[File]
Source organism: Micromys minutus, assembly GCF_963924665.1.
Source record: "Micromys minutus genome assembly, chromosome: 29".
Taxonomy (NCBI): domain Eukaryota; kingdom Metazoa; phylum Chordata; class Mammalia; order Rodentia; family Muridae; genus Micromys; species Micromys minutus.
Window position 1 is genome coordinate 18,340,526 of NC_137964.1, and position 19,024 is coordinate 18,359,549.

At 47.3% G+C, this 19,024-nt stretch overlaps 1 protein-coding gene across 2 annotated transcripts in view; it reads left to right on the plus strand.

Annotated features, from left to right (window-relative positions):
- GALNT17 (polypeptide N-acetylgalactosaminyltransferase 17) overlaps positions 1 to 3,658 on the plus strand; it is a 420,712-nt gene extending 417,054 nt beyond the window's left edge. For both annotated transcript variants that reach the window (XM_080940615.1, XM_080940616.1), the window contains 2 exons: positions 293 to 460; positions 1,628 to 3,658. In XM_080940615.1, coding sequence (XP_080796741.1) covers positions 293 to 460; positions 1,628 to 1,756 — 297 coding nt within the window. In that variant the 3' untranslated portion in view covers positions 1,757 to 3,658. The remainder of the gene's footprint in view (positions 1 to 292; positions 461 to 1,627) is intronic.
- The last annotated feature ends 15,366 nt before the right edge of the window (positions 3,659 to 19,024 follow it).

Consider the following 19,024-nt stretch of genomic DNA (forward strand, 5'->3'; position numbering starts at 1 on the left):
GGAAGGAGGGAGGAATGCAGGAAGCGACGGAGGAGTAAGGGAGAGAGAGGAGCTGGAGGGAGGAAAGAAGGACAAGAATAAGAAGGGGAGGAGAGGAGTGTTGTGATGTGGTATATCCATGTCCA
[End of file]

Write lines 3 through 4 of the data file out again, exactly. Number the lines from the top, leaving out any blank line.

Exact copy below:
Taxonomy (NCBI): domain Eukaryota; kingdom Metazoa; phylum Chordata; class Mammalia; order Rodentia; family Muridae; genus Micromys; species Micromys minutus.
Window position 1 is genome coordinate 18,340,526 of NC_137964.1, and position 19,024 is coordinate 18,359,549.